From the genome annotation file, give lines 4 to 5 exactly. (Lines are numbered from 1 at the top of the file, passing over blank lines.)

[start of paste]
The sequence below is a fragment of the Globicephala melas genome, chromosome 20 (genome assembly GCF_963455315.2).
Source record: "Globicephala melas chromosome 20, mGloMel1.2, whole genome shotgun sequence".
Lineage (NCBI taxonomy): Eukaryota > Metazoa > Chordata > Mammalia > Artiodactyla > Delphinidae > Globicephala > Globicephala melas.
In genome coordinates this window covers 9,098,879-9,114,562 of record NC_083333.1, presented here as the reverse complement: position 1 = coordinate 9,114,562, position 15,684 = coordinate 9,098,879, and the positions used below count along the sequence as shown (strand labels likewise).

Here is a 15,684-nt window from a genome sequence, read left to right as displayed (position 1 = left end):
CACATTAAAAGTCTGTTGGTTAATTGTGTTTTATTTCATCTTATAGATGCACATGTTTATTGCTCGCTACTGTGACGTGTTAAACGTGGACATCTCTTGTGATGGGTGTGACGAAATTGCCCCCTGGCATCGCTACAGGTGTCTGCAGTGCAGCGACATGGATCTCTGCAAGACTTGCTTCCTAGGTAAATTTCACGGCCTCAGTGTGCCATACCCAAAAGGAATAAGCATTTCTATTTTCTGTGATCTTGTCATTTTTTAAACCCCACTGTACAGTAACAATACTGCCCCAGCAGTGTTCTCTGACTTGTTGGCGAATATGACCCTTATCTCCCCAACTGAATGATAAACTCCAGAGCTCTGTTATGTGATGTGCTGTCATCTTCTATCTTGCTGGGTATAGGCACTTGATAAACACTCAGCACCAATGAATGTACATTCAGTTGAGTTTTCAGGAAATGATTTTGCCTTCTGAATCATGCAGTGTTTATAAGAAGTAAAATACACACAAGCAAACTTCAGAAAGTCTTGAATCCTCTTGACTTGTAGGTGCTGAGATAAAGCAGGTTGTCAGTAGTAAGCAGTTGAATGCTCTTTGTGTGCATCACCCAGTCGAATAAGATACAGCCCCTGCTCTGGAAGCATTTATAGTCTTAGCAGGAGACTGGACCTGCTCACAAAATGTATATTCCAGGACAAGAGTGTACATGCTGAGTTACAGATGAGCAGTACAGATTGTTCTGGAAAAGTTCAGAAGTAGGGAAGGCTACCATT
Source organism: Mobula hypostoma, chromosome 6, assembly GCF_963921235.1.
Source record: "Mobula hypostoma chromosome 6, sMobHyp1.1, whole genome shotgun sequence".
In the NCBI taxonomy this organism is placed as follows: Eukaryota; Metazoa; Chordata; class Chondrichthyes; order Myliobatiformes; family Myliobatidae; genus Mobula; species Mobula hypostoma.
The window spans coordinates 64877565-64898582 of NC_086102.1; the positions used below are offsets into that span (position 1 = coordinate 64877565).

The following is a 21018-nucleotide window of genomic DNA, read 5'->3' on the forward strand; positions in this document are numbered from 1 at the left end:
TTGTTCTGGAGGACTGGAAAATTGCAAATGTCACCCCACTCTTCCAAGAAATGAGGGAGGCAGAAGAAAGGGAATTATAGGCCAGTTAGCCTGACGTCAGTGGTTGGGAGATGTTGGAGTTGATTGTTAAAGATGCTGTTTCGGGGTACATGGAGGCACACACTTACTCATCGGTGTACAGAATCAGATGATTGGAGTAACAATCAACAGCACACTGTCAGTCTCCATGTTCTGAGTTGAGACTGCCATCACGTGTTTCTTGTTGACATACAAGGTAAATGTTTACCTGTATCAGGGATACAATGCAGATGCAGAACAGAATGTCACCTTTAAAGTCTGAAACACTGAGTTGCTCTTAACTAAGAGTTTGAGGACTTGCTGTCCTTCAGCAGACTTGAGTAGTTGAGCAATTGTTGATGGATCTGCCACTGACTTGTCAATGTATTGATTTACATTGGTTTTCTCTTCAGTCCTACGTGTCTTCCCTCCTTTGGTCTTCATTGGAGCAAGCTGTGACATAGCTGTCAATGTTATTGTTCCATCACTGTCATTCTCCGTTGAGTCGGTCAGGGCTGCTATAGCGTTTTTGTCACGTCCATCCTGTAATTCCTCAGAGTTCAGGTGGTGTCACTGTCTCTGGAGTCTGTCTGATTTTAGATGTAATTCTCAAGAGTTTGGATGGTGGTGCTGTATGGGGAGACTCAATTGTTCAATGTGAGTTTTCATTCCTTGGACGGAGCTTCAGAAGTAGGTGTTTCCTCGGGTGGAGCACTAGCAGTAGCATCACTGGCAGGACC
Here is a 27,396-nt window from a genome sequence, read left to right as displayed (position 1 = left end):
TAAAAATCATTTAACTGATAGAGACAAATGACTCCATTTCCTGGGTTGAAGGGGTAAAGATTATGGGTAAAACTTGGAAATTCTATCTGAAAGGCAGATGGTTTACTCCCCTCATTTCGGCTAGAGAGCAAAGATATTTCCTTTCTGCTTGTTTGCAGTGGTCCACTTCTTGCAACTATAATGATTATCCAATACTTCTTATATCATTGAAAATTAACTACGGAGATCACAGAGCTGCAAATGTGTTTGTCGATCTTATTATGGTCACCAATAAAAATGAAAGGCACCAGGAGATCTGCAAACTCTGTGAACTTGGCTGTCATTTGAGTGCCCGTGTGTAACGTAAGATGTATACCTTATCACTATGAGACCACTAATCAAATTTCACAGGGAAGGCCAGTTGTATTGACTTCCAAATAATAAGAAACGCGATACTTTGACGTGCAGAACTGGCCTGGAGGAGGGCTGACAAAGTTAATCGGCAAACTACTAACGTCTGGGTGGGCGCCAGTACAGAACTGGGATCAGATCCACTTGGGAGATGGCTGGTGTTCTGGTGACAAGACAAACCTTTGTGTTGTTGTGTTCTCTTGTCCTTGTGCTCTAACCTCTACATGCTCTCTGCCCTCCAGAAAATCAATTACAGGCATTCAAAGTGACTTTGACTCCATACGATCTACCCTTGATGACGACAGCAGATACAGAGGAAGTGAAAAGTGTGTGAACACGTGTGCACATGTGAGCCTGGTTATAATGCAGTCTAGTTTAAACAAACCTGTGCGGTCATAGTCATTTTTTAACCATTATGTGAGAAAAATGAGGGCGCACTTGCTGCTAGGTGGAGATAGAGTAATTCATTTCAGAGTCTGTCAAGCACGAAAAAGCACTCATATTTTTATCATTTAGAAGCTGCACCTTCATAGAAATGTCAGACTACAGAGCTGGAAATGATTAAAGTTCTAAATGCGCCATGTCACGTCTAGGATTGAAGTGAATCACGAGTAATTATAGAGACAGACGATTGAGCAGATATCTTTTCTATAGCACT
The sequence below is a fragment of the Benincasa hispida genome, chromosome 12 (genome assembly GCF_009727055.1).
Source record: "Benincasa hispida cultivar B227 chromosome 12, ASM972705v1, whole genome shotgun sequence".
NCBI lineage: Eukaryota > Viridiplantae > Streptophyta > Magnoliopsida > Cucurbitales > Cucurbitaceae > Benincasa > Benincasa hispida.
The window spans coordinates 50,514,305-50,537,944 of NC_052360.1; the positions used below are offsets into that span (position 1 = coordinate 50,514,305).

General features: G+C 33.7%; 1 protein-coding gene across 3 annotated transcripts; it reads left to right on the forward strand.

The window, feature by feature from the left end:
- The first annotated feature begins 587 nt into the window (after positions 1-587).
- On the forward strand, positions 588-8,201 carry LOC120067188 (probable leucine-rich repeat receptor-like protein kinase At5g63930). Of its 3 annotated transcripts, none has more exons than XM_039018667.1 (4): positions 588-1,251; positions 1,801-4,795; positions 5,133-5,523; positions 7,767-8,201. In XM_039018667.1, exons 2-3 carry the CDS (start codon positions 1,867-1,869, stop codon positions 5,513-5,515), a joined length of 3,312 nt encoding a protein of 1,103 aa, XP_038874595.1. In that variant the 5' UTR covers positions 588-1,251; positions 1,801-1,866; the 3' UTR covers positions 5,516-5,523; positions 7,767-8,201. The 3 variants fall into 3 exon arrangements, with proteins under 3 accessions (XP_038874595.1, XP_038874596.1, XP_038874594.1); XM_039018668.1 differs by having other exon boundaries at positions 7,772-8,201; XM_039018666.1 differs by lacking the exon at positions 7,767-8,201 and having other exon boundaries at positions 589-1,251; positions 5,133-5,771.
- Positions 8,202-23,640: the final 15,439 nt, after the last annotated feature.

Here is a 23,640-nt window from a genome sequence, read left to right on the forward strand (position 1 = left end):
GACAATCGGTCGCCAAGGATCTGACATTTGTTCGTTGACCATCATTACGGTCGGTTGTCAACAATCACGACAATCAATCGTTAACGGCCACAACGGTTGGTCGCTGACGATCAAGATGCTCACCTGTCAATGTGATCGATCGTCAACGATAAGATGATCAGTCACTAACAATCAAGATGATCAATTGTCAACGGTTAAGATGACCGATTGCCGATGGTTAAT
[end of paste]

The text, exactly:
In genome coordinates this window covers 9,098,879-9,114,562 of record NC_083333.1, presented here as the reverse complement: position 1 = coordinate 9,114,562, position 15,684 = coordinate 9,098,879, and the positions used below count along the sequence as shown (strand labels likewise).

Here is a 15,684-nt window from a genome sequence, read left to right as displayed (position 1 = left end):